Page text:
Fine Lines Between Inside and Out
Some of the most inviting homes are those whose indoor rooms flow seamlessly into outdoor spaces. With outdoor living areas playing an important part in their design, many of the homes submitted for our 2014 Houses awards effortlessly blurred the lines between indoors and outdoors. To inspire your own outdoor living space, here are three of our favorites.
View a gallery of all the 2014 Houses submissions or to post your own Houses project.
An extensive renovation transformed a dark, one-story bungalow into this urban beach house. Floor-to-ceiling windows capture abundant natural light, maximize views, and create connections between the indoor and outdoor environments throughout. The two main wings of the house wrap a courtyard featuring grass, wood-decking, and concrete surfaces. Fully glazed walls in the family and dining rooms allow for a line of sight from the front to the back of the house. Views of the ocean and of downtown Los Angeles can be seen from the ipé deck or through the floor-to-ceiling windows of the home’s newly added second story. In addition to offering warmth and ambience on chilly evenings, the custom double-sided propane fireplace links the living room, dining room, and courtyard, and it provides another visual connection between inside and out.
Architect: David Montalba, AIA, Montalba Architects, Santa Monica, Calif., montalbaarchitects.com
Builder: Sarlan Builders, Beverly Hills, Calif., sarlanbuilders.com
Photographs: John Edward Linden Photography, johnlindenphotographs.com, courtesy of Montalba Architects
Music by the bay
An extensive remodel added a lower level to a modest 1960s ranch house and transformed the main living level from a series of small rooms into a spacious great room. Long-span headers and rigid shear-wall panels allowed glazing to replace most of the original solid rear wall, maximizing natural light and expansive views of the San Francisco Bay. A slate patio with in-ground lighting was added for outdoor entertaining. Walls on two sides of the patio define the space and retain the hillside. For an uncluttered look, a niche in one wall topped by a pergola houses the grill. A professor of biology, the homeowner installed the pond as an artificial wetland for his studies.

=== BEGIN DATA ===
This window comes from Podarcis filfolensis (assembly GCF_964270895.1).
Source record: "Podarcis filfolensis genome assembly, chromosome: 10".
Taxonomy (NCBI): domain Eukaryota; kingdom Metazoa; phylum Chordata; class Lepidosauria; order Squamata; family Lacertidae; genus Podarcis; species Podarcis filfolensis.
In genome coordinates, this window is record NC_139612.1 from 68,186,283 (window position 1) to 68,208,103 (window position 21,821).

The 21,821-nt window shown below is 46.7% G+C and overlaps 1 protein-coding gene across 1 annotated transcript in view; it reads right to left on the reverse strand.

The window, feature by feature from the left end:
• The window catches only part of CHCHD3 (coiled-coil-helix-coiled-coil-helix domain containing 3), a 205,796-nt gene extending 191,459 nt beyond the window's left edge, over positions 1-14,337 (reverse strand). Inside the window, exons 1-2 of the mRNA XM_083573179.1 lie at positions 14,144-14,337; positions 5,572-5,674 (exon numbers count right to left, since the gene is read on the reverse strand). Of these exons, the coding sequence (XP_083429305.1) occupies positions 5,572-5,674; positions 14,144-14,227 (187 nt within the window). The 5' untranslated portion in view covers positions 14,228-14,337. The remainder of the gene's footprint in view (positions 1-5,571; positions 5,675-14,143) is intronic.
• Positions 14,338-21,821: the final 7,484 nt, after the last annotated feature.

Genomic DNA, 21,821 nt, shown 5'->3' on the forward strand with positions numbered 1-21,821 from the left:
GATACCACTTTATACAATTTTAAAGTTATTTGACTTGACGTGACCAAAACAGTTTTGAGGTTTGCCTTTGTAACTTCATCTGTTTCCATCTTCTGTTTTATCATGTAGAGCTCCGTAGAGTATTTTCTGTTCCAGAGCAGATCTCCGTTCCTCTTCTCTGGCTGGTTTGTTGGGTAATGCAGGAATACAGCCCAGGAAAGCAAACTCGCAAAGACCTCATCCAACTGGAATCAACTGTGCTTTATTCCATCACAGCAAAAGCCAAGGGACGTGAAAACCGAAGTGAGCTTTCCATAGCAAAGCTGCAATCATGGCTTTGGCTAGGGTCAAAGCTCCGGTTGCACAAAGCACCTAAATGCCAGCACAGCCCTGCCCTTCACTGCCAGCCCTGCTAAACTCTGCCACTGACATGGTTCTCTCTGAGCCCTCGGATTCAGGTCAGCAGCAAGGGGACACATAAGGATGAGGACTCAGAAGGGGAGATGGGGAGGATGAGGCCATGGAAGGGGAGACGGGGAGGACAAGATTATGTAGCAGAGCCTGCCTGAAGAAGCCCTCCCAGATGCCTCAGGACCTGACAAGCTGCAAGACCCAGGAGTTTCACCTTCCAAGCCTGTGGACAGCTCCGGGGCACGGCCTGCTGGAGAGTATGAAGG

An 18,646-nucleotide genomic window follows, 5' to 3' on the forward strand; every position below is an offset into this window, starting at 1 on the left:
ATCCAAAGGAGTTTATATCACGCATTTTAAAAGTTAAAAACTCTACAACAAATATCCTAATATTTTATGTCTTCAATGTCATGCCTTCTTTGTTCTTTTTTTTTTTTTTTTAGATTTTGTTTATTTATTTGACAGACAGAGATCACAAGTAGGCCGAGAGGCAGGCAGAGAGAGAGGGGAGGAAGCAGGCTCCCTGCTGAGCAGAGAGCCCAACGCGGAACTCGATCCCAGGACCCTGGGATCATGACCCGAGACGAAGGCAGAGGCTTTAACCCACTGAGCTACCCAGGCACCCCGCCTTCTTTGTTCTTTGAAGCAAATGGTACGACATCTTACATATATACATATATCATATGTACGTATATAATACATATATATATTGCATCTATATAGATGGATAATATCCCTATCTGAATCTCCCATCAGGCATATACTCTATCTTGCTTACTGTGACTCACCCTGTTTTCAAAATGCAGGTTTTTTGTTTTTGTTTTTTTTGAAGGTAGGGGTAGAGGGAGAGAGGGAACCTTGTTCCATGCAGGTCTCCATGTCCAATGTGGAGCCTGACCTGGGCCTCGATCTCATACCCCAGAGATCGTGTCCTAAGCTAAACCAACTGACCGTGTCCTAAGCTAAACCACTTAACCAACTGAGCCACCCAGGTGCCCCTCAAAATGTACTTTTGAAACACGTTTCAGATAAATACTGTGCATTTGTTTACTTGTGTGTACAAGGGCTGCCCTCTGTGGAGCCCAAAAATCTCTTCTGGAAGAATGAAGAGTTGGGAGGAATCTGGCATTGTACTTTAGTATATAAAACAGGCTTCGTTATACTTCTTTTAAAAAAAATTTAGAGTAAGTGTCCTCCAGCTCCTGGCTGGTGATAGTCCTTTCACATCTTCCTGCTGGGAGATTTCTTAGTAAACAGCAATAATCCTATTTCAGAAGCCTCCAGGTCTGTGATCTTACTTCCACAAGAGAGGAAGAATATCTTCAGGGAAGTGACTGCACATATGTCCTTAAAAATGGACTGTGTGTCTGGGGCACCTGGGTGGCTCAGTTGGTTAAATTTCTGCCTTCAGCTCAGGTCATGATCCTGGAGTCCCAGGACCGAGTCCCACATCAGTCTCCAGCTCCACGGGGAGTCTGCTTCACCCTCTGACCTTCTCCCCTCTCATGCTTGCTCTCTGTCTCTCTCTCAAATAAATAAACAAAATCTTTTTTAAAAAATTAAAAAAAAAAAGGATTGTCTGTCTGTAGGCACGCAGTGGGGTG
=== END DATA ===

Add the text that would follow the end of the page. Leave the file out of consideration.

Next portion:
Architect: Jace Levinson, Jace Architecture, Oakland, Calif., jacearchitecture.com
Builder: Tom Ganley Construction, San Rafael, Calif., tomganleyconstruction.com
Photographs: Muffy Kibbey (exterior), muffykibbey.com; Mark Luthringer (interior), luthringer.com
Faced with a difficult site, the architects took advantage of the steep slope by separating the house from the slope and sinking the private levels below. The vertical proportions of the three-story house, along with its overhangs and orientation, provide shade to the outdoor decks and patios. Rooms and outdoor areas at the rear of the house were designed to seamlessly engage the interior and exterior. Decks, porches, and floor-to-ceiling walls of glass look out to the hills and down to the lower deck, complete with pool and hot tub. Surrounded by lush vegetation and views of the Texas Hill Country, the covered outdoor living room takes advantage of the lower elevation’s cooler temperatures, while the large roof overhang helps shade the room from the elements and the Texas sun.